The reason I decided to write “21 Ways to a Happier Depression” was not to cure depression or anxiety, but because I wanted to help people in a very simple way. You can turn to any page in my book, and there’s a new idea. Let’s take a student at Dartmouth for instance. If they have anxieties, like most students around the world in their age group, they’ve also got a million things going on and a lot of assignments, and it’s a stressful life. It can be very fun, but it also has a lot of stresses to it. I want my book to feel like it’s your friend, that you could actually put it on your night table, and you could open it to any page at any time when you’re feeling stressed, and you could say, “Oh, I like that idea!” If you buy a small watercolor set and just some drawing paper, if you’re very stressed out and you just take your paintbrush and a little water, and you start painting circles and squares, and you just fill up the page, you take your mind off your mind. You’re not thinking anymore about the issues that seem to crop up all the time and are causing you worry. And as a bonus, you get a nice little picture with you! You don’t even have to be an artist. You can make a circle. And you can make a square. It’s the act of painting itself that takes your mind off your mind. So that’s one idea. I want to give people very simple, doable ideas. And that was the point of doing the book, that we could alleviate people’s fears, anxieties and depression and can actually help them.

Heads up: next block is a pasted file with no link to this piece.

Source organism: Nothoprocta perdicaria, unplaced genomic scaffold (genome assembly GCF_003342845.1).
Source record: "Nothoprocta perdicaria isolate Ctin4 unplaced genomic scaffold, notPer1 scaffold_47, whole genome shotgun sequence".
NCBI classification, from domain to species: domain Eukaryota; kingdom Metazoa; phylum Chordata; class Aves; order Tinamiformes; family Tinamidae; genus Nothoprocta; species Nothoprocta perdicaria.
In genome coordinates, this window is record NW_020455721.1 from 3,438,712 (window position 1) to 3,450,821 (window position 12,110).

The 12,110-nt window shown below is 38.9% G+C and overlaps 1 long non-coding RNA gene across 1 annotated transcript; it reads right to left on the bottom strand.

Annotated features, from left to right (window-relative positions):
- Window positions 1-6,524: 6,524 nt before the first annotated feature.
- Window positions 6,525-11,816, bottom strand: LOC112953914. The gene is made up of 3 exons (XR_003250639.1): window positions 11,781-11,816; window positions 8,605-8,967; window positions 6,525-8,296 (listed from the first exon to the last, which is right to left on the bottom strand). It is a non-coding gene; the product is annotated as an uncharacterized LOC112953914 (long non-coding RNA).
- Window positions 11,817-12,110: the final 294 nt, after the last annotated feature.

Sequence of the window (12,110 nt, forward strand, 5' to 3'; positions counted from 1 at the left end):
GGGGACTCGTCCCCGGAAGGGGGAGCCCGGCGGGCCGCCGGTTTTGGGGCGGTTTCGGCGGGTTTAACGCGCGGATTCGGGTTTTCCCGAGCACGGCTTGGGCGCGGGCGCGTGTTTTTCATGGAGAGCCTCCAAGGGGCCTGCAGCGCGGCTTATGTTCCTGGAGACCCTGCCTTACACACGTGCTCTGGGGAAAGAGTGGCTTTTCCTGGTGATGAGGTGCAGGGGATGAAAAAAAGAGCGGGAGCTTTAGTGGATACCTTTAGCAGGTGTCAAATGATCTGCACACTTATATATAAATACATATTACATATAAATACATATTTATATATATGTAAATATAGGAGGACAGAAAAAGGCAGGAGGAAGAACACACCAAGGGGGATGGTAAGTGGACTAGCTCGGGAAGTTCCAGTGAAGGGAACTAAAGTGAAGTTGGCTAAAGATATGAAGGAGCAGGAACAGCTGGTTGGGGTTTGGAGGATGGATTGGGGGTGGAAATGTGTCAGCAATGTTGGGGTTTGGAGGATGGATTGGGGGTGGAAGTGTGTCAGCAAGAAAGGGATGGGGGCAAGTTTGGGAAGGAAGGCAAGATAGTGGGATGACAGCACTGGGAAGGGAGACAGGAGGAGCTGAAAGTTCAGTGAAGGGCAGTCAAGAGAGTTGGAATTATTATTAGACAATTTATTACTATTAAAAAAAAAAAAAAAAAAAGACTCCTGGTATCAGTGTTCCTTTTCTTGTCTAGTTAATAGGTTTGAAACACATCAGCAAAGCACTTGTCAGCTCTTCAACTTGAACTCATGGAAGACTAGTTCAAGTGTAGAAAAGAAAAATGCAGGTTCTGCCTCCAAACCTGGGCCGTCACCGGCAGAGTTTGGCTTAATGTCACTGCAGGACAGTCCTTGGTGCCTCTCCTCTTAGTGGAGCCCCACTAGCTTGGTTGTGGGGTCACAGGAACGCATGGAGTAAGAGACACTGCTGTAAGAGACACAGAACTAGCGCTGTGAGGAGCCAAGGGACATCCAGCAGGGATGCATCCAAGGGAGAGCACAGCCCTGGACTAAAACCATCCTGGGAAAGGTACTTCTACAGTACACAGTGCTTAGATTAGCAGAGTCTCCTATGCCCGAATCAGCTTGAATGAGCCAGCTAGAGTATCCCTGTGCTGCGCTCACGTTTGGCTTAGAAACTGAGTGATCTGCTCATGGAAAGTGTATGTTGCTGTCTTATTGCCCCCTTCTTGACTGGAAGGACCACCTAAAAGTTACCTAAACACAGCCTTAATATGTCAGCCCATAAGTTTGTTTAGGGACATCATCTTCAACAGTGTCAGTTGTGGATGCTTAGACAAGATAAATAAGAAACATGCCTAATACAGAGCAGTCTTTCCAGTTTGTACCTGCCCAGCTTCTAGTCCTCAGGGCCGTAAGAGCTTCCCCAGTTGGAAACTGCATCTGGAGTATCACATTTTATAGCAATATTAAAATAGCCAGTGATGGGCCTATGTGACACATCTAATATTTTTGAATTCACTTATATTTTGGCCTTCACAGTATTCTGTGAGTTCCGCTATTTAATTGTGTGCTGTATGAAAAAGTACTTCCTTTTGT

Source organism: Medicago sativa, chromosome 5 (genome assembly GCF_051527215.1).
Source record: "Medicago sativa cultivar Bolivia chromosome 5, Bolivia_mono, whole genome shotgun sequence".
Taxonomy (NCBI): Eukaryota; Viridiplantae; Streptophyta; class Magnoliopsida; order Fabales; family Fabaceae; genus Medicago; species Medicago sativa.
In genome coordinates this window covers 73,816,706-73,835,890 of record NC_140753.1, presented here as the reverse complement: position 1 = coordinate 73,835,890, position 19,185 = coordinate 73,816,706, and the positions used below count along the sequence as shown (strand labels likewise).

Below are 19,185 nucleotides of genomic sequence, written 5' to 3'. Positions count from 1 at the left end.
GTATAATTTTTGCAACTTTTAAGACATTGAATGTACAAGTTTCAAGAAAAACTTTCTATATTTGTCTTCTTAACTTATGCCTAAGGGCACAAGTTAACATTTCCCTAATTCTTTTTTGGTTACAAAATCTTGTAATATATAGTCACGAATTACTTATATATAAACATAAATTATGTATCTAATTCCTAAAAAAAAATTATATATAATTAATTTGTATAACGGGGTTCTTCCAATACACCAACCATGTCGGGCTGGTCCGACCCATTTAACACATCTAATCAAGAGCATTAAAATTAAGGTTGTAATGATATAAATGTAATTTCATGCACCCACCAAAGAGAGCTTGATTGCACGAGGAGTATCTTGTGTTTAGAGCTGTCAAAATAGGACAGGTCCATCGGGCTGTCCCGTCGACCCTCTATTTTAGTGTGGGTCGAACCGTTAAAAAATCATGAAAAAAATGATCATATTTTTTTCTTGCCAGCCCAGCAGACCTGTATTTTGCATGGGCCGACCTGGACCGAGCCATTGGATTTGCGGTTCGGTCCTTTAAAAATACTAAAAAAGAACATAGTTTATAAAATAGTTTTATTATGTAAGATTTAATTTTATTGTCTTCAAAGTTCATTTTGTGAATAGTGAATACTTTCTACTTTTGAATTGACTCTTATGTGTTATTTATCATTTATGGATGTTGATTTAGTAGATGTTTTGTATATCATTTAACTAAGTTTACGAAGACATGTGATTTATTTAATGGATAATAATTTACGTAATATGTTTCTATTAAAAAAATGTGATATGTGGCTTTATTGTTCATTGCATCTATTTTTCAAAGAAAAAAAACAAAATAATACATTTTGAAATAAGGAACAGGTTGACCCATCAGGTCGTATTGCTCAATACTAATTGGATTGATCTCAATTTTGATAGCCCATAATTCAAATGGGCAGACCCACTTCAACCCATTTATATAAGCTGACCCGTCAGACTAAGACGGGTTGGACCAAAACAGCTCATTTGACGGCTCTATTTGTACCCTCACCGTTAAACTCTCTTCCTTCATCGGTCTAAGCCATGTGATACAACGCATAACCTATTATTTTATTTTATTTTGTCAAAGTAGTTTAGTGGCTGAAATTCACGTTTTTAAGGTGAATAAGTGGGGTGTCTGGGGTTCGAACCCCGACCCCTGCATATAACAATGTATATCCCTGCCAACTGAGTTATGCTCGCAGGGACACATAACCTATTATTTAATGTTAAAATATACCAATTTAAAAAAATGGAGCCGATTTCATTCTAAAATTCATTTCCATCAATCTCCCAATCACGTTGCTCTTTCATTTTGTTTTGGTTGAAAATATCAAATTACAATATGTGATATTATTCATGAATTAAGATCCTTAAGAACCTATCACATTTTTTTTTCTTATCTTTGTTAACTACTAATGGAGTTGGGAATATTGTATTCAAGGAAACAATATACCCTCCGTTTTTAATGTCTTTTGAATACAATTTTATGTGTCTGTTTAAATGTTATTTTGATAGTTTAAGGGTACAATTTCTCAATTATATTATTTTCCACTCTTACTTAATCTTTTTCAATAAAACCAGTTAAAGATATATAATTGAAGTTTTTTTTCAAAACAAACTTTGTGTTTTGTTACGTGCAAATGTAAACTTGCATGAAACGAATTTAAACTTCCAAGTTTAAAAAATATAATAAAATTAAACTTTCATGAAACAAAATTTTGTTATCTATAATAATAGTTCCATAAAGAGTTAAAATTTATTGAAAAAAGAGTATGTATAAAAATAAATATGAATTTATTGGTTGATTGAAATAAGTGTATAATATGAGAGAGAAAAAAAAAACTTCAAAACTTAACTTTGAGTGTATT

Is this painting technique that you just described what inspired your album “Circles and Squares”?
: Yes, it is. I was going along thinking that I’m going to name my album something different. So as a recording artist, I asked myself, “Where am I actually at in my life right now? What do I want to describe in my record to people?” And I thought my life really is at circles and squares, meaning it’s at a place of wanting to keep things simple. It’s not complicated. I try to simplify things and break them down to the most elemental pieces, which I discovered in that kind of painting, which really helps my own anxiety. Everything in “21 Ways to a Happier Depression,” I use myself, and I’ve used for 30 years. I’ve helped many patients with these strategies. These are really tried-and-true things that really do help. One might help someone differently than it might help another person. But before I put out my album, and I made the cover for it, I thought, “What do I really want to say? Where am I at?” I thought, “I’m at circles and squares;” that’s why I named it “Circles and Squares.”

Can you tell us about your experience at Dartmouth? How do you think your experience here shaped your interest in your future career or prepared you for it?